Democrats in turmoil, the cheapest generation and why we are all so tired
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The head of the Democratic National Committee has resigned after the leaking of 20,000 emails exposed rifts in the party leadership, throwing Hillary Clinton’s campaign into turmoil on the eve of this week’s convention.
The scandal threatens to overshadow the first days of the convention in Philadelphia and the news that Michael Bloomberg, the former New York mayor, will endorse Mrs Clinton on stage. Meanwhile, the former secretary of state chose Virginia senator Tim Kaine as her running mate. Mr Kaine is seen as a safe — if unexciting — option whose everyman roots and fluent Spanish could benefit the Democratic ticket. (FT)
In the news
Trump’s thinking on trade The Republican presidential candidate suggested on Sunday that the US could pull out of the World Trade Organisation and said that the EU had been created largely to compete against the US in international trade. He also reiterated controversial suggestions that the US might not fulfil its commitments to defend Nato allies under attack. (FT)
Germany on edge A man who blew himself up and injured 12 people on Sunday night after being turned away from a music festival was a 27-year-old Syrian who had been denied asylum. If was the fourth violent incident in Germany in as many days. (FT)
Verizon to buy Yahoo’s internet business The US telecoms group is set to acquire Yahoo’s core business in a $5bn deal that will end months of uncertainty over the future of the struggling internet group. The drawn-out auction for Yahoo was described by some bidders as “messy”. (FT)
Brexit stampede out of UK funds M&G, Schroders, Fidelity and Invesco suffered billions of euros of withdrawals in June as the first set of data since Britain’s vote to leave the EU shows how badly UK fund houses were hurt by the result. (FT) Read our new daily Brexit Briefing, or forward to other FT subscribers who can sign up to receive it daily by email here.
Russia escapes blanket Olympics ban The Olympics governing body has decided against imposing a blanket ban on Russian athletes from competing in Rio de Janeiro, despite widespread calls for stringent action after revelations of a state-sponsored doping cover-up at previous games. (FT)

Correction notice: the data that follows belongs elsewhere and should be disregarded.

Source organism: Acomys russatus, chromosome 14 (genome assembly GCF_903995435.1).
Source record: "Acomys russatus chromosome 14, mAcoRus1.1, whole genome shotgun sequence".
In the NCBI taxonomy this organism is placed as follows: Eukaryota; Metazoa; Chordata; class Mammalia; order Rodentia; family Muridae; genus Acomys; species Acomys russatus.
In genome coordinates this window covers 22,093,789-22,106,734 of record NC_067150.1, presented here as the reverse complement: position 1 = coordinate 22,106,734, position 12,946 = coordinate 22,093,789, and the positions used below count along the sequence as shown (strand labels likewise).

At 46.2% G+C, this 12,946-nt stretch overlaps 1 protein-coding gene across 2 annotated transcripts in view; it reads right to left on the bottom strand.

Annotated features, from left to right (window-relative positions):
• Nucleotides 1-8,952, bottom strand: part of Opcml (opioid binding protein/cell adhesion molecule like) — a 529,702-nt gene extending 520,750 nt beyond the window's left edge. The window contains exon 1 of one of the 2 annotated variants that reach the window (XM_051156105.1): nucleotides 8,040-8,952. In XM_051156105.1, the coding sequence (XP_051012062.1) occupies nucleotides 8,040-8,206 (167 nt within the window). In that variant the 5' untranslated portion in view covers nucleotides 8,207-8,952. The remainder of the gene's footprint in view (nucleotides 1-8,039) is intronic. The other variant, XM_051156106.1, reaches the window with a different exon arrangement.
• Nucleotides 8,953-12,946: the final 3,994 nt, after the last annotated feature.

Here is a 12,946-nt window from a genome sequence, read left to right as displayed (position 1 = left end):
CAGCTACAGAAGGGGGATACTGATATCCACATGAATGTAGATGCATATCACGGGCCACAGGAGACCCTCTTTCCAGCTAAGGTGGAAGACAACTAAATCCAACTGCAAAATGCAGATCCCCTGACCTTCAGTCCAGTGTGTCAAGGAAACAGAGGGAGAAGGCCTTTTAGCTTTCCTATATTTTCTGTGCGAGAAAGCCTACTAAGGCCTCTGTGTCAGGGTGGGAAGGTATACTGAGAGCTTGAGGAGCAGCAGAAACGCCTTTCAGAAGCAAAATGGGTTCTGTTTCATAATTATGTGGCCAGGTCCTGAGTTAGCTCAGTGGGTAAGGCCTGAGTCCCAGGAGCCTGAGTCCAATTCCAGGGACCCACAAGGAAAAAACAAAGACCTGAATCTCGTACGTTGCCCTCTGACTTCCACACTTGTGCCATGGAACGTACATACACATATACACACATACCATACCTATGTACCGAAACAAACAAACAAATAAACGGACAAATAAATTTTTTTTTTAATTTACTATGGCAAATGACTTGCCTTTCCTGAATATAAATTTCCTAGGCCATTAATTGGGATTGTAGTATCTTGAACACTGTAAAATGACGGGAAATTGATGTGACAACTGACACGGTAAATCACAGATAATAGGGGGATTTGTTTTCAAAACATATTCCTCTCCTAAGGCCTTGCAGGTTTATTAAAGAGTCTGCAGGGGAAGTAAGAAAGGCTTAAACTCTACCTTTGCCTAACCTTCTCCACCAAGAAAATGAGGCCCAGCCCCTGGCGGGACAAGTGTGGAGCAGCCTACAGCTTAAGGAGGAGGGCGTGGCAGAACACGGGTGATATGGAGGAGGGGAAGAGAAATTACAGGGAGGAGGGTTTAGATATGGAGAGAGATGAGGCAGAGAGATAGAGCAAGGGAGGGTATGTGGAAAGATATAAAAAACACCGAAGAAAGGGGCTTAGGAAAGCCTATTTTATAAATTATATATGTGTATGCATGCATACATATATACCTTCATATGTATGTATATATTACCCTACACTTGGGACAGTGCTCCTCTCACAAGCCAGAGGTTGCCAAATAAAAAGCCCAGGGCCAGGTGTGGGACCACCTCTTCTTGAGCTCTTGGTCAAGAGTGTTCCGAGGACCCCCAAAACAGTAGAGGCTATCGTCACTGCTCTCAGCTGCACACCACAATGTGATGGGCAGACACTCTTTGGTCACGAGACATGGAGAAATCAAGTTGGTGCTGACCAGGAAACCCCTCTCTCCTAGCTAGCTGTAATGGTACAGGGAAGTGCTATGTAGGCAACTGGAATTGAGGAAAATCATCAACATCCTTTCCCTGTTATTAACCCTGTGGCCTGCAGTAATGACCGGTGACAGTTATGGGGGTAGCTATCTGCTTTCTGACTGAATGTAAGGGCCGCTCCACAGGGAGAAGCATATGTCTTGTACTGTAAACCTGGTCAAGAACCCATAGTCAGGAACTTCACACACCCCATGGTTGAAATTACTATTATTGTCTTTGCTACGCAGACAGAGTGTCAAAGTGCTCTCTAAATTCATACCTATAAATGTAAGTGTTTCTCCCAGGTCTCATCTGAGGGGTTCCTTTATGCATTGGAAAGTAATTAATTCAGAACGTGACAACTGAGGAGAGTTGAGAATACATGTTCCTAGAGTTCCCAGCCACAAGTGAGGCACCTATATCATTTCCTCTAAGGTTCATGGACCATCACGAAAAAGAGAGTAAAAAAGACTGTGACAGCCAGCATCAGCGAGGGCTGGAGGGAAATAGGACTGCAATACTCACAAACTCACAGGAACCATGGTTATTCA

The threat to Asean unity A meeting of Southeast Asian foreign ministers failed to produce a joint statement over the territorial disputes in the South China Sea, underscoring how successfully China has sown divisions within the regional group. (NAR)
It’s a big day for
Nintendo Shares fell as much as 16.5 per cent in early trading on Monday, after the Japanese games group said the impact of the Pokémon Go mobile game on its earnings would be “limited”. (FT)
BHS The findings of a parliamentary inquiry into Britain’s most contentious corporate failure in years are set to be published. The report follows weeks of hearings that MPs say “resembled a circular firing squad” of witnesses who believed that by implicating others they could escape blame. (FT)
Keep up with the important business, economic and political stories in the coming days with the FT’s week ahead.
Food for thought
Why Singapore kids are so good at maths A deep dive into the secret of the city-state’s arithmetic success. (FT)
The price of Europe’s pragmatism Wolfgang Münchau on how to reconcile the differing views from the UK and the continent. “The sustainable solution thus consists of a more integrated eurozone and a less integrated EU”. (FT)
Generation cheap New car and home purchases powered the US economy since the end of the second world war. Now, millennials have largely lost interest in buying either. The reasons why are obvious yet the implications — for both the economy and urban planning — are profound. (The Atlantic)
The Putin-Trump connection Josh Marshall looks at Mr Trump’s troubling ties to Russia, while Franklin Foer explains why, if the Russian president could design a candidate to undermine American interests, and advance his own, he’d look a lot like Mr Trump. (TPM, Slate)
Flaunt your reading list Showing off if you are a chief executive has never been harder, writes Lucy Kellaway. Boasting about how much you spend is already taboo and golf scores are inversely linked to company performance. So what is a CEO to do? For some, the answer is a pretentious summer reading list. (FT)
Why we are all so tired More and more people are suffering “burnout” — but is this the fault of modern life or is physical, mental and spiritual exhaustion a far older condition? (BBC)
Video of the day
Week ahead The FT’s Nalini Sivathasan looks at some of the big stories in the coming week, including the Democratic convention in Philadelphia, Arm’s second-quarter results which come after the planned takeover by SoftBank, and the Bank of Japan policy meeting. (FT)